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The CP-250TS is a great MIG power supply. One of the best "old-school" MIG supplies around. It is available relatively cheap used. However, it was not designed for home use as it was intended for production environments with 3-phase power and spray-transfer.

It can be modified for use on single phase and short-arc welding. It will be limited to about 220 amps when run off of single phase.

Note: If you are not sure how to do this modification, then do not attempt it. We are taking huge currents here and high-voltages. There is a risk of fire, eletricution or damaging the unit if not done properly.

This is the CP-250TS described on this page.

These modifications are for the later versions of the CP-250TS. These have a Wye-connected transformer. On the inside side door, there should be a schematic. You can also use the model and serial number and download the schematic from the Miller web site. The schematic should look as follows:

Note that there are two wires between each the upper windings. Earlier versions had one leg of all 3 windings tied together (that requires a different modification.)

Input Power Connections

First connect a 220V power source with one lead on TE3 (left terminal) and the other lead connected to both TE2 and TE1. This is shown below:

The top row of jumpers are set to 208V. The bottom set are connected for 230V. Note: some of the left terminals are cut off the picture. Each phase has 6 screw terminals in the top row; there is a blank spot between each phase. A jumper goes between the outer two of each set of terminals as show (left jumper is hidden.) Consult the manual if this is not clear. 208V is used as it increases the output a bit as we will lose some voltage going from 3 to 2 windings.

The bottom row selects the voltage for the contactor supply. This is set to 230V.

Disconnecting the third phase

The settings above short out one of the transformer windings (not used.) I cant take a picture of this as the 750lb Airco is sitting on top of the miller and I can't remove the cover to take a picture. I found the supply tripped a breaker randomly as transients in the coils caused surge currents on the unused shorted phase.

Remove the cover, on the right side is the slider connections (blocks on the threaded rods.) The rightmost slider will have a heavy wire with #21 printed on it. Disconnect this wire, tape it up and cable-tie it out of the way.

That is all that is needed for single phase. The supply should work fine with a bit lower voltage (when dial set to 20V it will be about 18V.) Test it first before doing and further modifications. A 50 amp 220V breaker should be used.

Adding a Reactor for Short-Arc support

The CP-250TS was made for spray-transfer welding. Short-arc (Dip Transfer) will work, but it does not really work well. The later version of the welder, the CP-252TS, added a separate reactor. There are 3 ways of adding a reactor:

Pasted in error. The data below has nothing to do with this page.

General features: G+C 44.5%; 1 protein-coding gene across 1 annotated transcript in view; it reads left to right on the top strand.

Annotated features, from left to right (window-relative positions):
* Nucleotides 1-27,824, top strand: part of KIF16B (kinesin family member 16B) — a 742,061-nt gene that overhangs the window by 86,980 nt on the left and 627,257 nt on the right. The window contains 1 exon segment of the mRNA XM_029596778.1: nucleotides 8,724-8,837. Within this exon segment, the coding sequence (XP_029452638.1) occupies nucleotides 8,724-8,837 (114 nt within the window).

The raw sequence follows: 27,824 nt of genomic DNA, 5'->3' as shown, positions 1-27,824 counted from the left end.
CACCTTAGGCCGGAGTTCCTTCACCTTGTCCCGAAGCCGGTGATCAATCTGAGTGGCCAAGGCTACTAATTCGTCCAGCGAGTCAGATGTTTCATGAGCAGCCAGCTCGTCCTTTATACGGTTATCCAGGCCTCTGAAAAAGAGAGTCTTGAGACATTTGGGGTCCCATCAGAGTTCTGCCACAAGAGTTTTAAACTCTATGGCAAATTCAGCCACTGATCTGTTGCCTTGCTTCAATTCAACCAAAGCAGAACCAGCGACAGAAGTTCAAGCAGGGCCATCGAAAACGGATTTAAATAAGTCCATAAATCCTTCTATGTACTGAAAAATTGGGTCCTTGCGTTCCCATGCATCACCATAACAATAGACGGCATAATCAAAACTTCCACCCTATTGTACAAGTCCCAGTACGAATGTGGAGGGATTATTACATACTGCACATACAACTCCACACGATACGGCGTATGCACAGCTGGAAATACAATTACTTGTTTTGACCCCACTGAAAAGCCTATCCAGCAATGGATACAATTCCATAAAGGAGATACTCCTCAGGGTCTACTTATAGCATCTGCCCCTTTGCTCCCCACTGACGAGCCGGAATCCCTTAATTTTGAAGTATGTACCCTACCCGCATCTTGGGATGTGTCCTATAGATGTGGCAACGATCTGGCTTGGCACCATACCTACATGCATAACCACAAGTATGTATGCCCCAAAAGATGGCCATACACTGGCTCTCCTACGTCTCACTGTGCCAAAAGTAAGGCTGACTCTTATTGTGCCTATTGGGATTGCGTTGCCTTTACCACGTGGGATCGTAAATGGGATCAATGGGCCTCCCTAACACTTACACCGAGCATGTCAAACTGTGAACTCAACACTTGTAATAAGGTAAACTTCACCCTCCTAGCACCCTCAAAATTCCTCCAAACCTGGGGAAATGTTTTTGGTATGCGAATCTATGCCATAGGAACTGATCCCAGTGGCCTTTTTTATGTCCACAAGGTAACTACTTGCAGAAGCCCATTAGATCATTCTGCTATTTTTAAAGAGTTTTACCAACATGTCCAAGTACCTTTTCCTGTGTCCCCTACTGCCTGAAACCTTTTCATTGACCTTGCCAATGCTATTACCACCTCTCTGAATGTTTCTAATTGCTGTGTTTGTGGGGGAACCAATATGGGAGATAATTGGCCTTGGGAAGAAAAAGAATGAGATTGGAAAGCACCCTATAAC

1. Locating a CP-252TS reactor coil. This would be the best option, but hard to find or expensive if bought as a replacement part.
  2. Winding your own reactor. Simplest as it does not require additional modifications to the CP-250TS
  3. Rewiring the slope coils as a reactor. Requires cutting the coils and jumpering wires.

You will need some #6 or larger wire. #4 would be better. These options are described in the following sections:

Winding Your Own Reactor

I made my own coils. One is shown below:

It is basically about 5" of 1.5" iron pipe wrapped in a steel frame. I used some small square tubing. 3" x 3/16" flat stock would work better. I have also used 2" mild-steel bar stock as a core but iron woks better. The actual inductance is not critical, more is usually better. The more reactance, the more heat will be in the weld and the weld pool will be more fluid providing flatter welds.

I used about 30 turns of #4 wire as a coil. I did not have enough in a single length, so it was wound in two sections; the connection between the two are shown in front of the coil. Solid wire would work best or even copper tubing with heat shrink over it. It should be #4 wire or heavier.

The coil is inserted in the '-' lead. It can be added externally if needed by connecting one lead to the - terminal and the work lead to the other coil wire.

To mount inside, locate a place to mount for the coil. Follow the '-' lead back from the from panel to the rectifier (aluminum plate.) Disconnect this lead and connect it to one leg of the coil. Connect the other leg to where the original - lead connected to the rectifier.

I made connection lugs from 1/4" ID copper tubing. Cut a length to about 2". Flatten half of it and drill a 1/4" hole. The wire can be inserted in the open end then crimped with a dull cold chisel. I then pound the end tighter, this double crimp provides a very tight connection. You can see the terminals in the above picture. Walmart sells #6 lugs in their department that sells lawn mower batteries.